He then borrowed the wonderful Pete's biscuit jointer (not the edible variety unfortunately) to make the top and bottom fixings for the 4 non-opening panels. That oval thing is the biscuit apparently!
Biscuits in place, joints at the ready.

First door panel finally in place - although only testing at this stage.

The 'ears' on the top and bottom of the door still have to be cut off.

The door is also the wrong way round - for my photo opportunity!

We kept the protective stuff on the panels so that we could easily see which was the outside and also to protect them when I painted the wood with the eco-preservative.

Himself screwing the door hinges in place.
Ooops, dropped a screw!

The hinges allow the doors to fold right back.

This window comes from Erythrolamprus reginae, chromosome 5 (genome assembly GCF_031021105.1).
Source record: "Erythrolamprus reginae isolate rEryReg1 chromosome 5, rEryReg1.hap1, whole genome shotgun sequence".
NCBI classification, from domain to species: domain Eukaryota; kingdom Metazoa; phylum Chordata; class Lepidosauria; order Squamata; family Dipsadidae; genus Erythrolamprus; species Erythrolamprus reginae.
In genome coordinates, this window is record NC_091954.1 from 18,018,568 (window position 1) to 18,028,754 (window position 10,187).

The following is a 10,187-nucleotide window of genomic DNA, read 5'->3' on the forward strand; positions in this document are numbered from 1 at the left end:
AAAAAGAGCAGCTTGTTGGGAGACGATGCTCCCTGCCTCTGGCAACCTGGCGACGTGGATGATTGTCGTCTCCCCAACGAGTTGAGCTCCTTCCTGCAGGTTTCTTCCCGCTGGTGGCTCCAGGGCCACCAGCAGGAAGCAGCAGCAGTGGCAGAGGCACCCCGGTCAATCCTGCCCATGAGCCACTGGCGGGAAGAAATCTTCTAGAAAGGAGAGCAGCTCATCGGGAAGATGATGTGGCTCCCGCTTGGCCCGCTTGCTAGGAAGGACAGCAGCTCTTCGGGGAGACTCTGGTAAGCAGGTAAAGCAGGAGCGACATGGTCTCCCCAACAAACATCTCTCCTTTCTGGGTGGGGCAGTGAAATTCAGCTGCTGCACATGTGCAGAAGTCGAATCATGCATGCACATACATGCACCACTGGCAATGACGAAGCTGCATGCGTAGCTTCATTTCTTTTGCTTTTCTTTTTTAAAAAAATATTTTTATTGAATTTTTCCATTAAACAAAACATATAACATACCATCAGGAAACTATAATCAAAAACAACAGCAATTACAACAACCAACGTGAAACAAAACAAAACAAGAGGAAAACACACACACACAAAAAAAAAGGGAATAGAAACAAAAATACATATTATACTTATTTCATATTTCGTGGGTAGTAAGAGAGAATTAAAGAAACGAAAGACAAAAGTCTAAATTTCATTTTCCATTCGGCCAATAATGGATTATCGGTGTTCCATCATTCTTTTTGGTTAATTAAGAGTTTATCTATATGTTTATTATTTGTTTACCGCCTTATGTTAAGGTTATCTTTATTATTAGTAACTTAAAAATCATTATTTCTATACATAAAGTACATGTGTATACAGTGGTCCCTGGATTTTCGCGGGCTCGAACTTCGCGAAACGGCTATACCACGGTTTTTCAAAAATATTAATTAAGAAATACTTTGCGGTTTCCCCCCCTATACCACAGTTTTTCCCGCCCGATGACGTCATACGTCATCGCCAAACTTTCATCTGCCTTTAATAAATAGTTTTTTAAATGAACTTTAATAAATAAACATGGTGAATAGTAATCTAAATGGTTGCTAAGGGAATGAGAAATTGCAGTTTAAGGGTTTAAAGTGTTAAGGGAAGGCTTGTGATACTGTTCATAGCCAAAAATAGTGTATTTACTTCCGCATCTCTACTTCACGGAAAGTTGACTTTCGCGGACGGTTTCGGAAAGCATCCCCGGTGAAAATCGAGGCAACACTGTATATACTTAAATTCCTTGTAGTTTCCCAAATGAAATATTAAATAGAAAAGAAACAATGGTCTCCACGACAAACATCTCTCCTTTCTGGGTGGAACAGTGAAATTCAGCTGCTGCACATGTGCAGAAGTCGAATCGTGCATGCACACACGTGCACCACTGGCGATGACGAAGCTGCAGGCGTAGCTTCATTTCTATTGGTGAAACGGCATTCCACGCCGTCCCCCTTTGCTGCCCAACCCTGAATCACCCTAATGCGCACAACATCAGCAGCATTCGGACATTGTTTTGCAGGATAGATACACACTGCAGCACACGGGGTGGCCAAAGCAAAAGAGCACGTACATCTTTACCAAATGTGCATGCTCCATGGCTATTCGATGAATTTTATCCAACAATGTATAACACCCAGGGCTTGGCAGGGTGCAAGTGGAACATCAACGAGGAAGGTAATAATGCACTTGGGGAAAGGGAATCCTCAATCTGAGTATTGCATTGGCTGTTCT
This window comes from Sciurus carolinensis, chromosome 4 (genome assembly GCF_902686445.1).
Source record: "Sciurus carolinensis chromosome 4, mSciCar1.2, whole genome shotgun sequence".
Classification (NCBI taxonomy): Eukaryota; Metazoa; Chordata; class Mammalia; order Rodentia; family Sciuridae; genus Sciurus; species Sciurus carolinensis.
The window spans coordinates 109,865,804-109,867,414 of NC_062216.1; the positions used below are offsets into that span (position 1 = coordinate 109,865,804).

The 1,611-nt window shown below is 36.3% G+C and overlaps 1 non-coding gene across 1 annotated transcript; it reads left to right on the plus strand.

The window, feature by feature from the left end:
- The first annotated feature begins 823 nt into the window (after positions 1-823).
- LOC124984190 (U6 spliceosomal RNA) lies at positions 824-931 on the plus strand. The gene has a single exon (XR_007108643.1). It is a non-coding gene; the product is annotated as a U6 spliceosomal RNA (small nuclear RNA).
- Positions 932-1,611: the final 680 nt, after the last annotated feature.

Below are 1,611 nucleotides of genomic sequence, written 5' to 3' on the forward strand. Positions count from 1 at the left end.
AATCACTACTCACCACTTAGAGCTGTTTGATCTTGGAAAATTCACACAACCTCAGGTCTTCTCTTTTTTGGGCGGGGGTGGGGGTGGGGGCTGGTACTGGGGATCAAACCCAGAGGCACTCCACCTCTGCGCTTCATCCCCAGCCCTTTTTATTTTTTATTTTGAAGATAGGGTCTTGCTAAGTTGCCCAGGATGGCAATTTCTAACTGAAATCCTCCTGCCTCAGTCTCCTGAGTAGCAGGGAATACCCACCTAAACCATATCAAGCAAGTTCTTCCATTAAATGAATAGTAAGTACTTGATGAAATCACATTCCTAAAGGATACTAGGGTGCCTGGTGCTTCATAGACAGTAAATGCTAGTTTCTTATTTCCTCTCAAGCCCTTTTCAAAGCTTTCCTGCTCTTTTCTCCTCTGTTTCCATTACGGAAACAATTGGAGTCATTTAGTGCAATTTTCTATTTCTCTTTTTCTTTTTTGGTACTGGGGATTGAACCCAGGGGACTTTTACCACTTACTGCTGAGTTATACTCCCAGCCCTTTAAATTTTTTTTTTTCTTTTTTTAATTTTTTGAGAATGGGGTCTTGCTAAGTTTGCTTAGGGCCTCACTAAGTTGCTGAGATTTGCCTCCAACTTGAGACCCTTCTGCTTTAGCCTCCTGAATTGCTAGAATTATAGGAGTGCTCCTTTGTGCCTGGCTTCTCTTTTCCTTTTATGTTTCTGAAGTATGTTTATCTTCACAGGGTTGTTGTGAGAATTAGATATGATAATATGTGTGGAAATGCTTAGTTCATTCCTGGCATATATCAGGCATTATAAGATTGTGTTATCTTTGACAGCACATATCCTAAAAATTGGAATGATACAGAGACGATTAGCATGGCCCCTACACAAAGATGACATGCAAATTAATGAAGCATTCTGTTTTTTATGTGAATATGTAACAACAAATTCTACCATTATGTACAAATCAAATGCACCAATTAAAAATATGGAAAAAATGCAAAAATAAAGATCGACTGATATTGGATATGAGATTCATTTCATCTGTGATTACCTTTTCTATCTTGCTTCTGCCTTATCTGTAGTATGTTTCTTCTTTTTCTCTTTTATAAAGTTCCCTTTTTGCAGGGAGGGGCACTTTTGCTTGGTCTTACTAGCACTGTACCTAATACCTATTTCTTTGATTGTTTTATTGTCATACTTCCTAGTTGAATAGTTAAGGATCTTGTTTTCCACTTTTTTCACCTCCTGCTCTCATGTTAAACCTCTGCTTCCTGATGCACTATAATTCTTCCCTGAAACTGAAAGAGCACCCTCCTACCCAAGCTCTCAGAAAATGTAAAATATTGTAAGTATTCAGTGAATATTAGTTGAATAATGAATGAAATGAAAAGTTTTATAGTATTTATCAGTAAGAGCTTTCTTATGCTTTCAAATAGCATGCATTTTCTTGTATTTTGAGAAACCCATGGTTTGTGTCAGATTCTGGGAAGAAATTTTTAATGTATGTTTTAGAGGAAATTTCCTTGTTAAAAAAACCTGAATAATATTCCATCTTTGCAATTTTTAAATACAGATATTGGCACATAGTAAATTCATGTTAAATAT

Then he had to make a piece of quandrant to fill the gap where the two panels meet - and to use his REALLY big clamps whilst the glue dried!

Checking from the inside.....

Looking down the garden towards the house. The stream is just visible to the left of the rocks on the island.
A little bit of precautionary bracing until Himself was convinced that the quadrant wasn't going to ping off! Can't be too careful!

Then the whole lot had to be covered in blue tarp until I'd got time between growing vegetables and digging pond extensions (more of that later!) to paint all the doors and panels with the eco-preservative.

The grand unveiling....TA-DHAH!

It's even got proper lights in there now.

How it looks at the moment!

and Baaaarney in the snow!

I think Himself is making a fantastic job of the tea house. He thinks you should never do a job the first time as it's always better the second time. Does that mean I get another tea house?!!!
1st December. Quick update on Baaaarney!